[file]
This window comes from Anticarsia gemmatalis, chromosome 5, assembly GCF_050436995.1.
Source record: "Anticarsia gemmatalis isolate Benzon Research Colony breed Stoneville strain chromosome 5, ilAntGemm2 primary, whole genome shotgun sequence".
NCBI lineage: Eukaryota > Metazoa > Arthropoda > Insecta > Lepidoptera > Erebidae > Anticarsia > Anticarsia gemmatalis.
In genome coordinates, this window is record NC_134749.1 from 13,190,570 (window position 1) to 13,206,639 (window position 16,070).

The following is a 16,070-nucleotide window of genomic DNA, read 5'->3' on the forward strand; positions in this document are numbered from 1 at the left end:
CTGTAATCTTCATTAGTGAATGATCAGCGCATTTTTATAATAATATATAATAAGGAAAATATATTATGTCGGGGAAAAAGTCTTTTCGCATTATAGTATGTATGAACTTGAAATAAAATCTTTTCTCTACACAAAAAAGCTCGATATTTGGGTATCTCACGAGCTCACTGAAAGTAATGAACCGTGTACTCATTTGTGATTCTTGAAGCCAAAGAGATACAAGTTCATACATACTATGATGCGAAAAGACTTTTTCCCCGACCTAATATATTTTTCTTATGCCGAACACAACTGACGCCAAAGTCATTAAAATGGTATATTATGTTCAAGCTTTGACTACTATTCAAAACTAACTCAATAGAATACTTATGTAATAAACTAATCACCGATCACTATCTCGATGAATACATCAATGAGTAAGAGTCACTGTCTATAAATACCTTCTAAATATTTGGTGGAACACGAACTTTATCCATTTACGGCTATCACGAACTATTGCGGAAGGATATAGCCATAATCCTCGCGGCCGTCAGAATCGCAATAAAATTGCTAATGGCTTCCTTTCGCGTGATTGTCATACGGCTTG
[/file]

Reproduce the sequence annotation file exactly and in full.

This window comes from Anticarsia gemmatalis, chromosome 5, assembly GCF_050436995.1.
Source record: "Anticarsia gemmatalis isolate Benzon Research Colony breed Stoneville strain chromosome 5, ilAntGemm2 primary, whole genome shotgun sequence".
NCBI lineage: Eukaryota > Metazoa > Arthropoda > Insecta > Lepidoptera > Erebidae > Anticarsia > Anticarsia gemmatalis.
In genome coordinates, this window is record NC_134749.1 from 13,190,570 (window position 1) to 13,206,639 (window position 16,070).

The following is a 16,070-nucleotide window of genomic DNA, read 5'->3' on the forward strand; positions in this document are numbered from 1 at the left end:
CTGTAATCTTCATTAGTGAATGATCAGCGCATTTTTATAATAATATATAATAAGGAAAATATATTATGTCGGGGAAAAAGTCTTTTCGCATTATAGTATGTATGAACTTGAAATAAAATCTTTTCTCTACACAAAAAAGCTCGATATTTGGGTATCTCACGAGCTCACTGAAAGTAATGAACCGTGTACTCATTTGTGATTCTTGAAGCCAAAGAGATACAAGTTCATACATACTATGATGCGAAAAGACTTTTTCCCCGACCTAATATATTTTTCTTATGCCGAACACAACTGACGCCAAAGTCATTAAAATGGTATATTATGTTCAAGCTTTGACTACTATTCAAAACTAACTCAATAGAATACTTATGTAATAAACTAATCACCGATCACTATCTCGATGAATACATCAATGAGTAAGAGTCACTGTCTATAAATACCTTCTAAATATTTGGTGGAACACGAACTTTATCCATTTACGGCTATCACGAACTATTGCGGAAGGATATAGCCATAATCCTCGCGGCCGTCAGAATCGCAATAAAATTGCTAATGGCTTCCTTTCGCGTGATTGTCATACGGCTTG